SELDOM IS THE launch of a new Web feature greeted with such enthusiasm as will doubtless greet the appearance of Flora Pittsburghensis, the latest addition to Dr. Boli’s publishing empire. Other publications may deal with the flora of the Pittsburgh area, but none do so with the exclusive photographs featured in Flora Pittsburghensis. The few photographs featured there now are but a sample of the innumerable illustrations that will appear over the next few years, or decades, or centuries (for Dr. Boli is used to thinking in the long term). Visit the new Flora Pittsburghensis and have a look for yourself. As with all his publications, Dr. Boli offers Flora Pittsburghensis with his exclusive money-back guarantee: if you are not completely satisfied, Dr. Boli will take his money back.


  1. Frances S. Key says:

    Dear Dr. Boli,

    Can you think of a flower that more captures the black and gold colors of Pittsburgh than the Black-Eyed Susan? Could you use your publishing empire clout to have the Black-Eyed Susan declared the official flower of the great City of Pittsburgh?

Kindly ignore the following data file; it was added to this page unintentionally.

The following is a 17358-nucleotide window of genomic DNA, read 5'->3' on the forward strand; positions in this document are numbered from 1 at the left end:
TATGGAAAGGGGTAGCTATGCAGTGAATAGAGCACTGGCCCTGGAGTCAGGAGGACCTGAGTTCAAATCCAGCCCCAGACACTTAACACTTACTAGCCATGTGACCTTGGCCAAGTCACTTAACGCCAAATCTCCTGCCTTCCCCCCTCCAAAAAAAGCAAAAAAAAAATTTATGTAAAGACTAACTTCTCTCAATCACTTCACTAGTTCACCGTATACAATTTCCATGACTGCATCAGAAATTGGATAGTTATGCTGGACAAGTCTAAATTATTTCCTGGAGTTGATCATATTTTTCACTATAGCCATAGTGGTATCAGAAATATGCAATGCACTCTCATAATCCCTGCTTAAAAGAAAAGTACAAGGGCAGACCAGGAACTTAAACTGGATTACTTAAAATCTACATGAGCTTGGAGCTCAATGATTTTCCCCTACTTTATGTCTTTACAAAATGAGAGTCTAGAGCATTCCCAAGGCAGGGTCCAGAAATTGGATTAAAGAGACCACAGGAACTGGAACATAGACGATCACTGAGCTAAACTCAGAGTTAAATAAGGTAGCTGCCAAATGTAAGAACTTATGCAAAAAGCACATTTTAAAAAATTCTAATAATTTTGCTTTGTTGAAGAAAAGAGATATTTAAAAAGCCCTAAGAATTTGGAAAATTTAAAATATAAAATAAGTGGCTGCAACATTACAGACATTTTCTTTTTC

Appreciative in Ambridge

  2. Leaf says:

    Sir, I salute you for your contributions to the science of botany and urge you strongly to keep up the good work.

  3. Robert St. Agamemnon-Fargy says:

    Not a moment too soon, Dr. Boli. When I was a wee lad growing up in the 60s in the North Boros (which specific North Boro shall remain unspecified), we youngsters mistakenly referred to Japanese Knotweed, of which there was an abundance, as “poison ivy.” This error seems innocent, perhaps even quaint. Yet I shudder to imagine the disastrous consequences had the mistaken identification gone the other way. Legions of suburban children in the woods, chopping away with sticks, playing happily among the “Japanese Knotweed” plants…

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